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Self-Portrait of Theodor de Bry (1597) engraving

Uh, happy Columbus Day…maybe? Some holidays don’t age well, and the Italian-American festival of the European rediscovery (and colonial conquest) of the New World certainly seems to be under exceedingly stern re-evaluation.  While other people are working on that project, let’s run away and check out some amazing and also quite problematic exploration-era art of the New World.  The Flemish illustrator and engraver Theodor de Bry was born is Spanish controlled Netherlands in 1528.  Both his father and his grandfather were engraver/illustrator/jewelers and they taught him the family trade (which he in turn passed down to his own son).  Although born a Catholic, the religious controversies and reforms of his time moved de Bry to convert to Protestantism, which caused enormous trouble with the Spanish Inquisition (which was all-powerful in the Netherlands, since the low countries were then a part of Spain).  Thus, in 1570, at the tender age of 42, De Bry and his family were permanently exiled from Spanish-controlled Liege, and all of his possessions were confiscated by the state/church.

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A refugee, De Bry moved first to moved to Strasbourg. Then in 1577, he moved to Antwerp (which was then part of the Duchy of Brabant).  Between 1585 and 1588 he lived in London, and then in 1588, De Bry and his family moved permanently to Frankfurt.  To make ends meet, he illustrated books concerning the exploration and geography of the New World.  If you reread the history of De Bry’s desperate scramble around Northern Europe, you may note that American destinations are notably lacking.  His famous engravings of the New World, which influenced a generation of rulers, thinkers, explorers, and artists were made by someone who never set eyes upon the New World.

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The Coast of Virginia (Theodor de Bry, ca. 1585-1586) engraving

All of this sounds pretty unpromising from a photojournalism perspective, and, indeed, De Bry’s works were criticized even in his time for inaccuracies.  The indigenous people all look a bit like naked Walloon peasants (except perhaps for the most exotic tribes–who look perhaps slightly Mediterranean with some Native American bangles and props).  The new world forts and seedling colonies are portrayed as though they were erected in a Baroque nobleman’s parterre garden.  Also there are more frolicksome naiads, random Greek gods, and mysterious mythological beasts like sea serpents, dragons, and capricorns than was perhaps literally accurate.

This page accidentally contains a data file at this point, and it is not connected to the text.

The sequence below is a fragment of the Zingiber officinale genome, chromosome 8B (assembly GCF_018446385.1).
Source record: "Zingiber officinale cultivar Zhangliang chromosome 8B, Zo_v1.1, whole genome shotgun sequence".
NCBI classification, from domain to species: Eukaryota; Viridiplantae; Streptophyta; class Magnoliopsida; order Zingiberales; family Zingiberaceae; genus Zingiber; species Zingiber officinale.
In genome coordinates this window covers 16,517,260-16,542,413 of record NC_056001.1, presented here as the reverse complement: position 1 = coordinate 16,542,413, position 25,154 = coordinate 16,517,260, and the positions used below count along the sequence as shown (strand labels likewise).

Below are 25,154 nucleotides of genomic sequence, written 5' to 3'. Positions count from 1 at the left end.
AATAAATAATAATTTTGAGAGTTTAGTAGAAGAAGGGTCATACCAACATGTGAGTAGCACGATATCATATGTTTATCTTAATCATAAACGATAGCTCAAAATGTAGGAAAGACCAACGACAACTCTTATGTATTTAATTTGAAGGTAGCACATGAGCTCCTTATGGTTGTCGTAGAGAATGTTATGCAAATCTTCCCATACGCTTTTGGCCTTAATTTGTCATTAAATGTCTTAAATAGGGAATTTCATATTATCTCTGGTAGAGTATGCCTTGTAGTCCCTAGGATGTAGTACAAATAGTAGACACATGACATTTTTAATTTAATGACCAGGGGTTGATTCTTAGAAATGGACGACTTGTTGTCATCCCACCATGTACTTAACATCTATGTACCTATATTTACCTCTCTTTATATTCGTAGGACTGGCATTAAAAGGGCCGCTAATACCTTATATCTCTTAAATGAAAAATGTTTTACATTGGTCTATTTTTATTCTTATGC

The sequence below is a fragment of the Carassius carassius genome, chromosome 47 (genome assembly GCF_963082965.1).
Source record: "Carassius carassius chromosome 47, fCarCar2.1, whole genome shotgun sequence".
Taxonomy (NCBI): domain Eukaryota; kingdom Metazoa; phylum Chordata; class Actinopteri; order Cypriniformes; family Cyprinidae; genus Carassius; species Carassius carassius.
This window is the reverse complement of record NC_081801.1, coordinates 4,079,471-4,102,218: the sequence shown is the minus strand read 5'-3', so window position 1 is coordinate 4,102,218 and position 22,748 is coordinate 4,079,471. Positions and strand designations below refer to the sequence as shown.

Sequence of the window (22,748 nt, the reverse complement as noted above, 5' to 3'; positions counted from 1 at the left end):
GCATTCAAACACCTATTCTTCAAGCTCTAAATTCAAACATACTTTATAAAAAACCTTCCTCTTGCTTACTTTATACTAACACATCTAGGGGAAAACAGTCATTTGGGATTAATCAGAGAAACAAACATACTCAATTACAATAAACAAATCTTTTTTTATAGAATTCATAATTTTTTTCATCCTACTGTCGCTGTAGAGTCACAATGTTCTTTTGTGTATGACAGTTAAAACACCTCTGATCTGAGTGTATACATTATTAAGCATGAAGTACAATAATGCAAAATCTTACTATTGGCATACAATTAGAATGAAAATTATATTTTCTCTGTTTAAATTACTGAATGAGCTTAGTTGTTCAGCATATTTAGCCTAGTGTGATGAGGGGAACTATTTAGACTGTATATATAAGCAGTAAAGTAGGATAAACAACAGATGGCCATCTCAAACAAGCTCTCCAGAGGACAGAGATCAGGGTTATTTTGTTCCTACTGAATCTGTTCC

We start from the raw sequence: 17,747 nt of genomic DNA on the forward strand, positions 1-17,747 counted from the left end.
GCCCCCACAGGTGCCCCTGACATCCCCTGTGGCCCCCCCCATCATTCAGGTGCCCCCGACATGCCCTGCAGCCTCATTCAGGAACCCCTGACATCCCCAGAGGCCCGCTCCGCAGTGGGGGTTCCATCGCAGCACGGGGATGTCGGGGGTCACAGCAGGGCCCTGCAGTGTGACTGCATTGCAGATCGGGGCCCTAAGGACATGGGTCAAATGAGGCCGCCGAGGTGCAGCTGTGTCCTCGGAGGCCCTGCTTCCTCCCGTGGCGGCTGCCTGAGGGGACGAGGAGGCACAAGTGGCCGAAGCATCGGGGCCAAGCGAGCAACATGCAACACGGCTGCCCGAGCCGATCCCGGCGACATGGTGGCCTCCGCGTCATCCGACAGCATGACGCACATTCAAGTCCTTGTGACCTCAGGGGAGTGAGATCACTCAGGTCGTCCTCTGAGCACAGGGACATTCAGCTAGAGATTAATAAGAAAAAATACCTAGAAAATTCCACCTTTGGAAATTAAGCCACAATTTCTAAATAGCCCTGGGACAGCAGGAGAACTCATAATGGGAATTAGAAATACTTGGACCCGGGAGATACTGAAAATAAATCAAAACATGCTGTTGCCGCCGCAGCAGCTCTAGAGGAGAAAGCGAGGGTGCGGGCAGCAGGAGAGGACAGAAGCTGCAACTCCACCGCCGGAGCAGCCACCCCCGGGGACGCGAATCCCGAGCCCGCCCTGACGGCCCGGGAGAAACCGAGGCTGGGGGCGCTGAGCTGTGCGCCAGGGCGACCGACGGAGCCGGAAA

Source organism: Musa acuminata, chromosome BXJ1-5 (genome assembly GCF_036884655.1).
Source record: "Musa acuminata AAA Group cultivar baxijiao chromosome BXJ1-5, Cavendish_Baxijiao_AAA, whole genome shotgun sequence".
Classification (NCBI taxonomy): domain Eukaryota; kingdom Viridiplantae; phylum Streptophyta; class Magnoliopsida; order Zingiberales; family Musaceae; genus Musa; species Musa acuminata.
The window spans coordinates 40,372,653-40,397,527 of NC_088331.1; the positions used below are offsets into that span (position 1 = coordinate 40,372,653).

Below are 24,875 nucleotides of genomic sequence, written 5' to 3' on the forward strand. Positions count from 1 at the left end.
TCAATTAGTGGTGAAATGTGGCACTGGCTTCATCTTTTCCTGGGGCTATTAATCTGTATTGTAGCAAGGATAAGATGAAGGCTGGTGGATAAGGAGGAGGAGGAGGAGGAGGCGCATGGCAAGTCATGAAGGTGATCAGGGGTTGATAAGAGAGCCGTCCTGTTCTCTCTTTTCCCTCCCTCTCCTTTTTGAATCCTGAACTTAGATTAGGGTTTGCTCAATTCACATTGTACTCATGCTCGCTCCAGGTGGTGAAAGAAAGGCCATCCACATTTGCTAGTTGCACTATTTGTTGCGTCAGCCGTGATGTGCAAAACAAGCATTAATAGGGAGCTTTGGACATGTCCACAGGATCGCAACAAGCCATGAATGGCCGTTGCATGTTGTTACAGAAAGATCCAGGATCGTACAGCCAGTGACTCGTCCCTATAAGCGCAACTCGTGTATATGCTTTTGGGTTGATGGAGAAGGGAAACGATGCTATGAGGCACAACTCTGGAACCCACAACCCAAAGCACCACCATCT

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Engraving of Columbus, the discoverer of the New World (Theodor de Bry, 1594)

Yet, despite, this (or maybe because of this) De Bry’s illustrations strike me as exquisite works of art.  They pack enormous amounts of complicated yet comprehensible visual information into tiny narrative/didactic frames.  De Bry did carefully read the primary source accounts of adventurers, natural historians, and other New World-involved folk.  He collected artworks and studied curios and ethnological objects. Additionally, if you look closely at De Bry’s personal history, you may find reasons for him to dislike the Spanish masters of the Americas.  I suspect if you look at the seething anti-European anti-Western diatribes of the internet today, you would be hard-pressed to find descriptions more lurid and anti-Spanish then some of De Bry’s works. The Spanish may frequently be the protagonists, but the cruel lords clad in velvet and armor are not exactly heroes, even as they travel through exoticized realms of peculiar cruelty and mayhem designed…to sell books.

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For, as much as he was a pioneer of imagery of the Americas, De Bry was a pioneer of new media.  Just as the internet has unleashed a torrent of exciting new ideas, robust philosophies, incomprehensible imagery, lies, half-truths, and heartfelt personal convictions upon an unexpecting world, the first great blossoming of the printing press in the 16th century saw a similar boom (upon societies even less equipped to handle this information than we are equipped to make sense of the info overload of today).  I can’t tell you what to make of De Bry.  Much of his work is more disturbing and more problematic than what I have included here.  But I feel like it is all visual treasure which you should seek out (if you have a strong stomach).  Of all the artworks about the mad crash of civilizations when America and Europe came together, his work burns brightest in my mind’s eye.

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Their danses vvhich they vse att their hyghe feastes (De Bry, 1590) Engraving

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